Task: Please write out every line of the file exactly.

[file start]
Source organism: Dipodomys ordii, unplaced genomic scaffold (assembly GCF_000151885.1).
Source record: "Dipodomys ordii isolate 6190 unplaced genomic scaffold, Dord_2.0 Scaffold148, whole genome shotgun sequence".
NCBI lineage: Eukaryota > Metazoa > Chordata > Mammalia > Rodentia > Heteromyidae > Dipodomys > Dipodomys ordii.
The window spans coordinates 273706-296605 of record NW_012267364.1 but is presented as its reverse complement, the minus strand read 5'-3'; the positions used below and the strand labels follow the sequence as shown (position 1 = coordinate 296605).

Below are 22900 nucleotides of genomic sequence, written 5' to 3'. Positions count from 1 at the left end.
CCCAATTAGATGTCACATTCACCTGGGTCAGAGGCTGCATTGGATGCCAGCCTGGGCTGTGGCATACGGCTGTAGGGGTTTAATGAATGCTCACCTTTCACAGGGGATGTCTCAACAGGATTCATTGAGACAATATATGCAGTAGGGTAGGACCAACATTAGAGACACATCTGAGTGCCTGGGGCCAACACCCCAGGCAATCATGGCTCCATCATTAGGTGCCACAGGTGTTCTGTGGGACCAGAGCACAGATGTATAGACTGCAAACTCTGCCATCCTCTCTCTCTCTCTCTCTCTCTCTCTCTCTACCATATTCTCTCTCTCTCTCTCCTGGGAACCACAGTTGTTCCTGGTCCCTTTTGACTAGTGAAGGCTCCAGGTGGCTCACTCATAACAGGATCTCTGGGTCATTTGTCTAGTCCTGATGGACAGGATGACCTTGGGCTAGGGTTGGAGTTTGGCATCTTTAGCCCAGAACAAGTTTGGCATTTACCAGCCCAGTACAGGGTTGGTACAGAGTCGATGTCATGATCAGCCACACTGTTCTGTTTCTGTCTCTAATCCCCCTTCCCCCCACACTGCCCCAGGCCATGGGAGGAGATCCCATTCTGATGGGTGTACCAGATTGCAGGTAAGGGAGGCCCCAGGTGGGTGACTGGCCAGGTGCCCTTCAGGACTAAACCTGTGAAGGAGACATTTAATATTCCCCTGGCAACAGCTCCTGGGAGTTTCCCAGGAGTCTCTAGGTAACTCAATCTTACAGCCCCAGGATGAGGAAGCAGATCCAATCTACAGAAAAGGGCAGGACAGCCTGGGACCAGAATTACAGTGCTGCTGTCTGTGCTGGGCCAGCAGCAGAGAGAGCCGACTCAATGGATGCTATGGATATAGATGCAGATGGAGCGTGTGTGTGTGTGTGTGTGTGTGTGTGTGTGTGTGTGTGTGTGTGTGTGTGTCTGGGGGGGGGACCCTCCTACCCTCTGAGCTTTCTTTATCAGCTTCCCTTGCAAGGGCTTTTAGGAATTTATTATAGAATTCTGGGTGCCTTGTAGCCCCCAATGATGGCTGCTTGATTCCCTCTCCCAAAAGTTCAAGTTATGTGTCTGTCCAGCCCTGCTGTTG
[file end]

Source organism: Dipodomys ordii, unplaced genomic scaffold (assembly GCF_000151885.1).
Source record: "Dipodomys ordii isolate 6190 unplaced genomic scaffold, Dord_2.0 Scaffold148, whole genome shotgun sequence".
NCBI lineage: Eukaryota > Metazoa > Chordata > Mammalia > Rodentia > Heteromyidae > Dipodomys > Dipodomys ordii.
The window spans coordinates 273706-296605 of record NW_012267364.1 but is presented as its reverse complement, the minus strand read 5'-3'; the positions used below and the strand labels follow the sequence as shown (position 1 = coordinate 296605).

Below are 22900 nucleotides of genomic sequence, written 5' to 3'. Positions count from 1 at the left end.
CCCAATTAGATGTCACATTCACCTGGGTCAGAGGCTGCATTGGATGCCAGCCTGGGCTGTGGCATACGGCTGTAGGGGTTTAATGAATGCTCACCTTTCACAGGGGATGTCTCAACAGGATTCATTGAGACAATATATGCAGTAGGGTAGGACCAACATTAGAGACACATCTGAGTGCCTGGGGCCAACACCCCAGGCAATCATGGCTCCATCATTAGGTGCCACAGGTGTTCTGTGGGACCAGAGCACAGATGTATAGACTGCAAACTCTGCCATCCTCTCTCTCTCTCTCTCTCTCTCTCTCTCTACCATATTCTCTCTCTCTCTCTCCTGGGAACCACAGTTGTTCCTGGTCCCTTTTGACTAGTGAAGGCTCCAGGTGGCTCACTCATAACAGGATCTCTGGGTCATTTGTCTAGTCCTGATGGACAGGATGACCTTGGGCTAGGGTTGGAGTTTGGCATCTTTAGCCCAGAACAAGTTTGGCATTTACCAGCCCAGTACAGGGTTGGTACAGAGTCGATGTCATGATCAGCCACACTGTTCTGTTTCTGTCTCTAATCCCCCTTCCCCCCACACTGCCCCAGGCCATGGGAGGAGATCCCATTCTGATGGGTGTACCAGATTGCAGGTAAGGGAGGCCCCAGGTGGGTGACTGGCCAGGTGCCCTTCAGGACTAAACCTGTGAAGGAGACATTTAATATTCCCCTGGCAACAGCTCCTGGGAGTTTCCCAGGAGTCTCTAGGTAACTCAATCTTACAGCCCCAGGATGAGGAAGCAGATCCAATCTACAGAAAAGGGCAGGACAGCCTGGGACCAGAATTACAGTGCTGCTGTCTGTGCTGGGCCAGCAGCAGAGAGAGCCGACTCAATGGATGCTATGGATATAGATGCAGATGGAGCGTGTGTGTGTGTGTGTGTGTGTGTGTGTGTGTGTGTGTGTGTGTGTGTGTGTCTGGGGGGGGGACCCTCCTACCCTCTGAGCTTTCTTTATCAGCTTCCCTTGCAAGGGCTTTTAGGAATTTATTATAGAATTCTGGGTGCCTTGTAGCCCCCAATGATGGCTGCTTGATTCCCTCTCCCAAAAGTTCAAGTTATGTGTCTGTCCAGCCCTGCTGTTG